BODY COUNT by Kelefa Sanneh
Engulfed by crime, many blacks once agitated for more police and harsher penalties.
One day last fall, Rudy Giuliani, the former mayor of New York, appeared on "Meet the Press" to talk about the tense relationship between many African-American communities and the police departments charged with protecting them. In Ferguson, Missouri, the governor had declared a state of emergency as a grand jury considered whether to indict Darren Wilson, the white officer who shot and killed Michael Brown, an unarmed African American. (In the end, Wilson was not indicted.) Chuck Todd, the host, asked about white officers patrolling African American neighborhoods, but Giuliani wanted to talk about crime, not punishment. "I find it very disappointing that you're not discussing the fact that ninety-three per cent of blacks in America are killed by other blacks," he said, adding, "It is the reason for the heavy police presence in the black community." The next day, on Fox News, Giuliani said that protesters who chanted "Black lives matter!" should be supporting police officers, not demonizing them. He suggested that the people who really valued black lives were people like him, who worked to reduce the African American murder rate. "When I came into office, thousands of blacks were being killed every year," he said. "By the time I left office, it was down to about two hundred."
These comments inspired a backlash, but they were not, in themselves, surprising. Giuliani has never evinced much sympathy for critics of the police; in 2007, when he launched his Presidential campaign, his law-and-order approach helped make him, for a time, the most popular candidate in either party. But the national mood has grown less punitive, and when Giuliani made his remarks last year few allies emerged to support him. Many Republicans, including John Boehner, the Speaker of the House, now say that they support criminal-justice reform; Jeb Bush has signed a reform pledge affirming that prison sentences are "not the solution for every type of offender." And, among Democrats, fears of being labelled soft on crime seem to have subsided since the nineteen-nineties. As First Lady, Hillary Clinton called for "tougher prison sentences for repeat offenders" while campaigning for her husband's 1994 crime bill; the law instituted "three strikes and you're out" sentences, and the federal-prison population almost doubled over the next ten years. But in Clinton's current Presidential campaign she calls for reforming the police and ending "mass incarceration." In response to pressure from protesters, she has used the phrase that has come to signify outrage at police brutality: "Black lives matter."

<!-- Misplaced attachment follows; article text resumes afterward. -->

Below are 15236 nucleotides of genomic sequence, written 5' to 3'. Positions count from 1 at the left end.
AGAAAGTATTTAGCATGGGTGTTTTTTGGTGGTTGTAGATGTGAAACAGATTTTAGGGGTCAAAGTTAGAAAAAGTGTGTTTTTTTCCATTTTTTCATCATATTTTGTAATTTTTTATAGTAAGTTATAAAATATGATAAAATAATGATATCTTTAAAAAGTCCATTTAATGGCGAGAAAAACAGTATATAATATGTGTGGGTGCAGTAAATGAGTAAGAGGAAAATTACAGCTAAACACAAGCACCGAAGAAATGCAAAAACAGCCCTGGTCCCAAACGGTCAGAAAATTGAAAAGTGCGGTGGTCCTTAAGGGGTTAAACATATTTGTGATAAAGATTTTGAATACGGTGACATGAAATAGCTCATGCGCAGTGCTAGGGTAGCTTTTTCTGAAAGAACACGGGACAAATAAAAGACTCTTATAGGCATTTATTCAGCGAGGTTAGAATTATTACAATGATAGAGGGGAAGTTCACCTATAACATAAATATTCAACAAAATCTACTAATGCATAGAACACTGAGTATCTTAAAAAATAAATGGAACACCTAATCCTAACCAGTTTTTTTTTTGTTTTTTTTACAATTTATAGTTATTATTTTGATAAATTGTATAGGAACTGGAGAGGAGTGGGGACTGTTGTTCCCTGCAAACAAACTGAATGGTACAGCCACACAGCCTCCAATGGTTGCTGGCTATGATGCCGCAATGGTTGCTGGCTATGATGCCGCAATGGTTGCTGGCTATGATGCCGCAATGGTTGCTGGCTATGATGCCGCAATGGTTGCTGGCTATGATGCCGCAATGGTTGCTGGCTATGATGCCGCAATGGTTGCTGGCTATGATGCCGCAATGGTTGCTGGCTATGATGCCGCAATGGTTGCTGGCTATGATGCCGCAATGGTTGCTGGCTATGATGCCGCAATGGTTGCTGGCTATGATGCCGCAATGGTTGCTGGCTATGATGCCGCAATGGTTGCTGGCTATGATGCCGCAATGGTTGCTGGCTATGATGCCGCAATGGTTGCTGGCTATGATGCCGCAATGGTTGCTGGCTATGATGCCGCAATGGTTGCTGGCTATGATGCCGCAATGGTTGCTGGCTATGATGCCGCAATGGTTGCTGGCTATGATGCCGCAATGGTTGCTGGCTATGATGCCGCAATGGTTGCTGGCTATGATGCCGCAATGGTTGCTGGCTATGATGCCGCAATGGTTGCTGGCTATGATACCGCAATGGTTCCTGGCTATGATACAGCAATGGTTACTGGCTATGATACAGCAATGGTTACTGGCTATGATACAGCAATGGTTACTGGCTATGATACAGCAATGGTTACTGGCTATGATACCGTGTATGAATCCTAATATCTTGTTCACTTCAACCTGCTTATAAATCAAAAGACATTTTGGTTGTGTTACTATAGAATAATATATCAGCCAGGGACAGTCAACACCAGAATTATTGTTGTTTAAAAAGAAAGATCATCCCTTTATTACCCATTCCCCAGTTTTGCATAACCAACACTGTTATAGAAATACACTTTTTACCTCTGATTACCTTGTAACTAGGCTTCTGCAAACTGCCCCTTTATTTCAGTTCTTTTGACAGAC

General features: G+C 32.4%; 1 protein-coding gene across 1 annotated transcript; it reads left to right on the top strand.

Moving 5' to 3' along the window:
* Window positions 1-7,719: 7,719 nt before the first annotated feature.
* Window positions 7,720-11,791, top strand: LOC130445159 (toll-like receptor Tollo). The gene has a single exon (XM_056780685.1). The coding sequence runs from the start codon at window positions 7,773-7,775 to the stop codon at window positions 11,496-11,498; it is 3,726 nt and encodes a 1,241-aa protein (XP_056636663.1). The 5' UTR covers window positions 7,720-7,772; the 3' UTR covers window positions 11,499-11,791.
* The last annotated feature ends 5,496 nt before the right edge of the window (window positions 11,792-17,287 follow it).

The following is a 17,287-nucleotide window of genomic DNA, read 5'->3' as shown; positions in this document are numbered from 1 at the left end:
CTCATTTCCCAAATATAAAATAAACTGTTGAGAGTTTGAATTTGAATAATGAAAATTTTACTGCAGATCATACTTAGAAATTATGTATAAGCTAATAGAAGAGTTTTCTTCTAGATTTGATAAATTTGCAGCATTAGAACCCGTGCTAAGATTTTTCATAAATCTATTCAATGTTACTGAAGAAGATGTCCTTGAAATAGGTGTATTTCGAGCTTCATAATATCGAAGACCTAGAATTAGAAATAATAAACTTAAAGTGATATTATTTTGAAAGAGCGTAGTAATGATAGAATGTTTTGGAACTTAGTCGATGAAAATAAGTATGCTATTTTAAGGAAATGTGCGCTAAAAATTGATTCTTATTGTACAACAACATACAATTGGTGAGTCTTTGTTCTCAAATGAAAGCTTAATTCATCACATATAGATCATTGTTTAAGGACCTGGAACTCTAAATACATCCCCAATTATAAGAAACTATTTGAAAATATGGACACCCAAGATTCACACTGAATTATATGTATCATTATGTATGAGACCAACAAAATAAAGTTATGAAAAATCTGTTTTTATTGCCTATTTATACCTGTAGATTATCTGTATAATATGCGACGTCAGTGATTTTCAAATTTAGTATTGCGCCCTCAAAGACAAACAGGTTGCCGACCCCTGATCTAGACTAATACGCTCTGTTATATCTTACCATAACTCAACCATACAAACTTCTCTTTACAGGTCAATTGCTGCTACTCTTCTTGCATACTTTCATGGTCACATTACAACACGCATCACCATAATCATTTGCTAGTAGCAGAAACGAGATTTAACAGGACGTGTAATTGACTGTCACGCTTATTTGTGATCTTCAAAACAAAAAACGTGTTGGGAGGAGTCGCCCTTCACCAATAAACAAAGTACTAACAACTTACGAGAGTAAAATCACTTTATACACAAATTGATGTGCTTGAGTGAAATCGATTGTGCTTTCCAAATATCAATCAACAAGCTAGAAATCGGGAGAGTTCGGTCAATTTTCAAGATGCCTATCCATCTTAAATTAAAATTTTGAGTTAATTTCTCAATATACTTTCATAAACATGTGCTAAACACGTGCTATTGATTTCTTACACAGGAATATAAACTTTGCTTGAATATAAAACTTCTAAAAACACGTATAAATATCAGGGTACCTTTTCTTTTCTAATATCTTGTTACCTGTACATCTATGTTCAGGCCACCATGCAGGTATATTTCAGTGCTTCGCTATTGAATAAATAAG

This summer, the Black Lives Matter movement got a literary manifesto, in the form of Ta-Nehisi Coates's "Between the World and Me" (Spiegel & Grau), a slender but deeply resonant book that made its debut atop the Times best-seller list. Coates, a writer for The Atlantic, has been chronicling recent police killings, and he has responded with a polemic, in the tradition of Jam es Baldwin, that takes the form of a lyrical letter to his fourteen-year-old son. Coates lists Michael Brown alongside other recent victims: Eric Garner, John Crawford, Tamir Rice, Marlene Pinnock. He writes, "You know now, if you did not before, that the police departments of your country have been endowed with the authority to destroy your body." And he reminds his son that this destruction is so often unpunished as to be tacitly sanctioned:
The destroyers will rarely be held accountable. Mostly they will receive pensions. And destruction is merely the superlative form of a dominion whose prerogatives include friskings, detainings, beatings, and humiliations.
He means to confirm what his son suspects: that the shocking stories in the news are not anomalous; that police abuse is just another manifestation of the violence that has afflicted black people in America ever since slavery; that officers who kill are not rogues but, rather, enforcers of a brutal social order. One of the most severe lines in the book is also one of the most frequently quoted: "In America, it is traditional to destroy the black body-it is heritage."